All aspects of the hearing process need to be planned carefully, and well in advance: scheduling, venues, timeframes, responsibilities, recording, reporting, and resourcing.
The appropriate use of independent commissioners should be identified at an early stage - for example in matters of perceived conflicts of interest, such as council designations. However, the delegation of decision-making powers in relation to plans is subject to the restrictions under s34 of the RMA.
Sections 41A-41C of the RMA clarifies the powers for decision-makers when conducting hearings. These powers can be exercised if the scale and significance of the hearing makes the exercise of the power appropriate. These powers include directing submitters and applicants to provide their evidence within time limits.
Section 41C provides the decision-making authority with powers to give directions and make requests before or at hearings. Directions can be given regarding the order of business and how evidence is presented. The authority can also direct the applicant or a submitter to present evidence within certain timeframes and submissions can be struck out. Further information can be provided via a commissioned report.
The hearing forum can be unfriendly and intimidating for submitters, many of whom may be unfamiliar with the process. Make it as least intimidating as possible, for instance by:
providing a level 'roundtable' environment;
having someone meet and greet submitters, a friendly face who can answer questions and provide direction on the process; and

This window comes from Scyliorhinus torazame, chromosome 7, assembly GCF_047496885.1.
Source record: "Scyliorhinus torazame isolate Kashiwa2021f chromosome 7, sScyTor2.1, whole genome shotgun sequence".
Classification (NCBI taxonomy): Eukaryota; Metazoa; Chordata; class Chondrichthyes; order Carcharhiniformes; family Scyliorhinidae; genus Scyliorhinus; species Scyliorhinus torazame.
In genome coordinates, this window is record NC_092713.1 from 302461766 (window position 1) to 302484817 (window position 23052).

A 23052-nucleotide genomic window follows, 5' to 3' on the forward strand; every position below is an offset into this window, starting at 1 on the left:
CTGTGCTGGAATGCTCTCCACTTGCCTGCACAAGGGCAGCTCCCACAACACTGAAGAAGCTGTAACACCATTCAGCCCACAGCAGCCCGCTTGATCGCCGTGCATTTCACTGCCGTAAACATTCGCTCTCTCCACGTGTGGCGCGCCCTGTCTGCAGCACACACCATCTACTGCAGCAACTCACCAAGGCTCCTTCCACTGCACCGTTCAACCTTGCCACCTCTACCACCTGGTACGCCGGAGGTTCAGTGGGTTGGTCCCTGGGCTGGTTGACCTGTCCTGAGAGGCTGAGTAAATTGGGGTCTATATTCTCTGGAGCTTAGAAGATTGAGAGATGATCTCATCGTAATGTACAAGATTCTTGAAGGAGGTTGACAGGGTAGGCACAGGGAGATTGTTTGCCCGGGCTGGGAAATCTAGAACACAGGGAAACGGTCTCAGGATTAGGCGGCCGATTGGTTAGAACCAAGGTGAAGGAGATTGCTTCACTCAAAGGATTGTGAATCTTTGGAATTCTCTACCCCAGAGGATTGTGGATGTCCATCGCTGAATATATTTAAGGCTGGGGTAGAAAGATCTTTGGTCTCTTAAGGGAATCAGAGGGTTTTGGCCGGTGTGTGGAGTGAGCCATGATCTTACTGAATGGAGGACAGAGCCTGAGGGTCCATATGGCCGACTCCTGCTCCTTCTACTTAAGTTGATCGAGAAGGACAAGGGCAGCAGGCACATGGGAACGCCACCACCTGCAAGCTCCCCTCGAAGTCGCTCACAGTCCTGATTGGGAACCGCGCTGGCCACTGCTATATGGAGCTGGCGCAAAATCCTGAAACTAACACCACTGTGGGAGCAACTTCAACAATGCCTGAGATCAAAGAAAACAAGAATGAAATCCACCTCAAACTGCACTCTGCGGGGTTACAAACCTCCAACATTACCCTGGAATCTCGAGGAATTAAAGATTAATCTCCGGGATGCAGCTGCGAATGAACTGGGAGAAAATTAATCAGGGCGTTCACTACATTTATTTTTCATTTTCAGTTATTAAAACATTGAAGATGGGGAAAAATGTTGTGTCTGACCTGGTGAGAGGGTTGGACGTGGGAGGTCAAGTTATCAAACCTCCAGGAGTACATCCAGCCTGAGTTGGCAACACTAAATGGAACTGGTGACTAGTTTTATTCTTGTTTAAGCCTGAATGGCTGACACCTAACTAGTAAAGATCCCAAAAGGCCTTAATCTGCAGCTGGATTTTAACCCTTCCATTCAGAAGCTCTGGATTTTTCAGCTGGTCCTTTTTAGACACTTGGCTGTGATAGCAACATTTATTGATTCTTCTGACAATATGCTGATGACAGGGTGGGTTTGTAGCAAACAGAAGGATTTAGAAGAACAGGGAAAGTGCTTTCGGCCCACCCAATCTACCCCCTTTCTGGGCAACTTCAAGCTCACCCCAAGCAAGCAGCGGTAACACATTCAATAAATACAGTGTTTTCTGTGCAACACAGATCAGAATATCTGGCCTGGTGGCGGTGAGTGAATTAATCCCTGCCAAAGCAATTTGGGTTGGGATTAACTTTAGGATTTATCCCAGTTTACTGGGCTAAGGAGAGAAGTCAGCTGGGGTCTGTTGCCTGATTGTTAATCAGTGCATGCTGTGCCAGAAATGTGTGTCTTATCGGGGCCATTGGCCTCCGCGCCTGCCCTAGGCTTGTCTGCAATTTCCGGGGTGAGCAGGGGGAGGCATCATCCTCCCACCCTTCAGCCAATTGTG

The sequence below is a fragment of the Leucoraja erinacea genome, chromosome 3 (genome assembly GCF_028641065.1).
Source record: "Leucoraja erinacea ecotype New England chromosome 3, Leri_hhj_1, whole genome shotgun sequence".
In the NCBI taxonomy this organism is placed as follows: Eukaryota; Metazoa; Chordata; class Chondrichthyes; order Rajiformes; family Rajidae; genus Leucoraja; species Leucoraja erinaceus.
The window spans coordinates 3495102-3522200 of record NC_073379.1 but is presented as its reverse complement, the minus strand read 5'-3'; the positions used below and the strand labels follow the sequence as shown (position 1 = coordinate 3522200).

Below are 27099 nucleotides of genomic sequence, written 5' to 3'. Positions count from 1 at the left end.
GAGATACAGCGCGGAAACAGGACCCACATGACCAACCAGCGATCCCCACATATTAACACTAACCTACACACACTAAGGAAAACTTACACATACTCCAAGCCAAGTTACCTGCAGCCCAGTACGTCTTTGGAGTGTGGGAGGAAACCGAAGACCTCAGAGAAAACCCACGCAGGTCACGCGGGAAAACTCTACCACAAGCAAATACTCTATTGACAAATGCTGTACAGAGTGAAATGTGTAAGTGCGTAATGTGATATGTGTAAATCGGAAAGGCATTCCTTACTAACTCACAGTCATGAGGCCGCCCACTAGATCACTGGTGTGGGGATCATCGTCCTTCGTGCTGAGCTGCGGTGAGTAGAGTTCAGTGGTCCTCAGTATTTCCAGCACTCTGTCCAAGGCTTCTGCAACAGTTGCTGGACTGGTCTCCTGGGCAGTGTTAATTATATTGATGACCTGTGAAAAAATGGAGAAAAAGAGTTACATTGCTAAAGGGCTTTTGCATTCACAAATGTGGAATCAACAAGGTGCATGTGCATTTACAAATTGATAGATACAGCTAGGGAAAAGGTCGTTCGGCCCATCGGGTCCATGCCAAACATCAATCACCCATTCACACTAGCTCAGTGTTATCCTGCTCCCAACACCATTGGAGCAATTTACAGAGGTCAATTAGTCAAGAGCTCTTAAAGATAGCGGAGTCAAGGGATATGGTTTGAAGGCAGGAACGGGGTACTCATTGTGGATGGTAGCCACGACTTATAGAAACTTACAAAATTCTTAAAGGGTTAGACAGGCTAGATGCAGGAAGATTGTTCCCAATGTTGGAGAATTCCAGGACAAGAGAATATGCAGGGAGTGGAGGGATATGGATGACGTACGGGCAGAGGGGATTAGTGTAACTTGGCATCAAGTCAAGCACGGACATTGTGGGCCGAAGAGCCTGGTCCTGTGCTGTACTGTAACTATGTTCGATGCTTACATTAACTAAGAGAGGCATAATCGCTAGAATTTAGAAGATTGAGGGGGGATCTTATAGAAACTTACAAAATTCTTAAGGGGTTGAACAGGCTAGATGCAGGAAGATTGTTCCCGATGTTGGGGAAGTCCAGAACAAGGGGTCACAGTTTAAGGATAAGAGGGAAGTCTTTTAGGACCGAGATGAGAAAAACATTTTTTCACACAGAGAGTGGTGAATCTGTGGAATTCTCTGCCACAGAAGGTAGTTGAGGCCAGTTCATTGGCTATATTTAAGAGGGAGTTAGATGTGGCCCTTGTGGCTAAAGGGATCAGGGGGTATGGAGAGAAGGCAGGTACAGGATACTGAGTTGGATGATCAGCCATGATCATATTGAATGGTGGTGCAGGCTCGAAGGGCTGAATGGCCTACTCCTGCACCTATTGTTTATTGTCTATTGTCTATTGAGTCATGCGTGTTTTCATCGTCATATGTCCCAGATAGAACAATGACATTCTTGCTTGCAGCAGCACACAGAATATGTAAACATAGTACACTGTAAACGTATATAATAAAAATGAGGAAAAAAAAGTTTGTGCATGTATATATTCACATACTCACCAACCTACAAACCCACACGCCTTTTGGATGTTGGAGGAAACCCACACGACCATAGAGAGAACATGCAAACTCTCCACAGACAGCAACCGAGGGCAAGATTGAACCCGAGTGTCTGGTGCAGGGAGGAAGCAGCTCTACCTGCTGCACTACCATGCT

sending submitters leaflets prior to the hearing, outlining the process. The MFE Everyday Guide Appearing at a Council Plan or Plan Change Hearing would be appropriate.
Everyone with responsibilities in hearings should have a clear understanding of their role - councillors, commissioners, planners, other reporting officers, and committee clerks. The chairpersons should outline the procedures and process before each hearing: for example, role of reporting officers versus decision-makers.
As with all hearings, decision-makers must be, and must be seen to be, impartial. For example, to avoid perceptions of, or opportunities for, informal persuasion or influence, decision-makers usually need to be kept separate from submitters during hearings (for example, during morning tea). Separation between hearing panels and reporting officers is also preferable. The level of separation, however, will need to be judged on a case-by-case basis.
Organising hearings is a time consuming process. For large numbers of submissions, it is preferable to organise hearings in stages. Confirm the schedule close to the date, so submitters can finalise their attendance and indicate how much time they require. Phone submitters just prior to the hearing, either to ensure attendance or to reschedule as required. Also identify available resources to help them present their submission. Have someone available to contact submitters during hearings, if need be. Tip: Have submitters' contact numbers at the hearing to facilitate follow-up if there are delays in the hearing.
For the hearing programme, group submitters with short time requirements in 'blocks' rather than individually, so if a submitter does not turn up, the committee can hear the next one immediately and not have to wait for the time that was allocated for that submitter.
Keeping records of hearings is an important part of section 32 obligations. Section 41C(b)(i) allows the authorities to direct that evidence and submissions be recorded. Some local authorities tape all hearings, but only transcribe tapes if needed. Best practice is to ensure that a record is kept of the written submissions and that a written record of any associated verbal dialogue is prepared - for example, interpolation of submissions and responses to questions.